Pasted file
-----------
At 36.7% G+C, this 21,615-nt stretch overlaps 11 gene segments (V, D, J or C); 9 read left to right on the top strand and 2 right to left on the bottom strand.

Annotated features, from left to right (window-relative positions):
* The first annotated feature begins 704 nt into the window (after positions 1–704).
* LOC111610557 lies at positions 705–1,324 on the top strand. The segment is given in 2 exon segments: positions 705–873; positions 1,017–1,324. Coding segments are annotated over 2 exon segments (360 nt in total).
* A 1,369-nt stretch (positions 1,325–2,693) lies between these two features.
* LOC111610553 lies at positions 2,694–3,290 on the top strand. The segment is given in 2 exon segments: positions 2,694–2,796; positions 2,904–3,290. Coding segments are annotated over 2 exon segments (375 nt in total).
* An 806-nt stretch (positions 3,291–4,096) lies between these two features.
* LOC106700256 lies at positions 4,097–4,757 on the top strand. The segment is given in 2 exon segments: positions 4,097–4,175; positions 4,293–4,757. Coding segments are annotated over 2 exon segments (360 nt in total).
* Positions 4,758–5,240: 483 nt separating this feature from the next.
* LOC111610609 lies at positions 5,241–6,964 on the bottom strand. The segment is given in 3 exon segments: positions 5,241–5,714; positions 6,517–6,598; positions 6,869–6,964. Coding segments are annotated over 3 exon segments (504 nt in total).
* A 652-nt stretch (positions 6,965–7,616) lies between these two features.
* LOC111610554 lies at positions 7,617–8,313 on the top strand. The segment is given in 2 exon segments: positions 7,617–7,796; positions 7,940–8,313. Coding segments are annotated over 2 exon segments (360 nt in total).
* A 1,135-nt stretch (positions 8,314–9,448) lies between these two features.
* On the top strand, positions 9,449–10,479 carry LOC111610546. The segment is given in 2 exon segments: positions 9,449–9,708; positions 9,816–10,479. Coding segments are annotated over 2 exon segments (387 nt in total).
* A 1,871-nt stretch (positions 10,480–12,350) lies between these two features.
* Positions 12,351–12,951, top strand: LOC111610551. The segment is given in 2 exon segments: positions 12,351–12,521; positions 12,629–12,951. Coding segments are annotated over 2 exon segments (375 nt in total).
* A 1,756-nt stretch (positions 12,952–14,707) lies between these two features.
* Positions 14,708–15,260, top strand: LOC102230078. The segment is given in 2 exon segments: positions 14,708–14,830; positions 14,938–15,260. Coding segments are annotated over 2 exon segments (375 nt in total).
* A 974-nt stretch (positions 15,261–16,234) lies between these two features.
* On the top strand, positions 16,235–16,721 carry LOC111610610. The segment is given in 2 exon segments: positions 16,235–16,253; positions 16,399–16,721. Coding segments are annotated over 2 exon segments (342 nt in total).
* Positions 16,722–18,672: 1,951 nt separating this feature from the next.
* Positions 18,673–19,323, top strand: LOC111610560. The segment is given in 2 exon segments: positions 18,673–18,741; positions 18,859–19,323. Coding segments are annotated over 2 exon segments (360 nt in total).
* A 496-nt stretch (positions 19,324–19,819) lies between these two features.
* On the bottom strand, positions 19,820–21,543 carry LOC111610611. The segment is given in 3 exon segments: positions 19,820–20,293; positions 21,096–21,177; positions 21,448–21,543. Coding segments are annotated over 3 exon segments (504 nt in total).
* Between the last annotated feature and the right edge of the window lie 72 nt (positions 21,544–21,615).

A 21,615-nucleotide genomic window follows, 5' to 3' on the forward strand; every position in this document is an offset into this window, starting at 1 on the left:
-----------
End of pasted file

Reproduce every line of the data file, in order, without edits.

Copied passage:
At 36.7% G+C, this 21,615-nt stretch overlaps 11 gene segments (V, D, J or C); 9 read left to right on the top strand and 2 right to left on the bottom strand.

Annotated features, from left to right (window-relative positions):
* The first annotated feature begins 704 nt into the window (after positions 1–704).
* LOC111610557 lies at positions 705–1,324 on the top strand. The segment is given in 2 exon segments: positions 705–873; positions 1,017–1,324. Coding segments are annotated over 2 exon segments (360 nt in total).
* A 1,369-nt stretch (positions 1,325–2,693) lies between these two features.
* LOC111610553 lies at positions 2,694–3,290 on the top strand. The segment is given in 2 exon segments: positions 2,694–2,796; positions 2,904–3,290. Coding segments are annotated over 2 exon segments (375 nt in total).
* An 806-nt stretch (positions 3,291–4,096) lies between these two features.
* LOC106700256 lies at positions 4,097–4,757 on the top strand. The segment is given in 2 exon segments: positions 4,097–4,175; positions 4,293–4,757. Coding segments are annotated over 2 exon segments (360 nt in total).
* Positions 4,758–5,240: 483 nt separating this feature from the next.
* LOC111610609 lies at positions 5,241–6,964 on the bottom strand. The segment is given in 3 exon segments: positions 5,241–5,714; positions 6,517–6,598; positions 6,869–6,964. Coding segments are annotated over 3 exon segments (504 nt in total).
* A 652-nt stretch (positions 6,965–7,616) lies between these two features.
* LOC111610554 lies at positions 7,617–8,313 on the top strand. The segment is given in 2 exon segments: positions 7,617–7,796; positions 7,940–8,313. Coding segments are annotated over 2 exon segments (360 nt in total).
* A 1,135-nt stretch (positions 8,314–9,448) lies between these two features.
* On the top strand, positions 9,449–10,479 carry LOC111610546. The segment is given in 2 exon segments: positions 9,449–9,708; positions 9,816–10,479. Coding segments are annotated over 2 exon segments (387 nt in total).
* A 1,871-nt stretch (positions 10,480–12,350) lies between these two features.
* Positions 12,351–12,951, top strand: LOC111610551. The segment is given in 2 exon segments: positions 12,351–12,521; positions 12,629–12,951. Coding segments are annotated over 2 exon segments (375 nt in total).
* A 1,756-nt stretch (positions 12,952–14,707) lies between these two features.
* Positions 14,708–15,260, top strand: LOC102230078. The segment is given in 2 exon segments: positions 14,708–14,830; positions 14,938–15,260. Coding segments are annotated over 2 exon segments (375 nt in total).
* A 974-nt stretch (positions 15,261–16,234) lies between these two features.
* On the top strand, positions 16,235–16,721 carry LOC111610610. The segment is given in 2 exon segments: positions 16,235–16,253; positions 16,399–16,721. Coding segments are annotated over 2 exon segments (342 nt in total).
* Positions 16,722–18,672: 1,951 nt separating this feature from the next.
* Positions 18,673–19,323, top strand: LOC111610560. The segment is given in 2 exon segments: positions 18,673–18,741; positions 18,859–19,323. Coding segments are annotated over 2 exon segments (360 nt in total).
* A 496-nt stretch (positions 19,324–19,819) lies between these two features.
* On the bottom strand, positions 19,820–21,543 carry LOC111610611. The segment is given in 3 exon segments: positions 19,820–20,293; positions 21,096–21,177; positions 21,448–21,543. Coding segments are annotated over 3 exon segments (504 nt in total).
* Between the last annotated feature and the right edge of the window lie 72 nt (positions 21,544–21,615).

A 21,615-nucleotide genomic window follows, 5' to 3' on the forward strand; every position in this document is an offset into this window, starting at 1 on the left: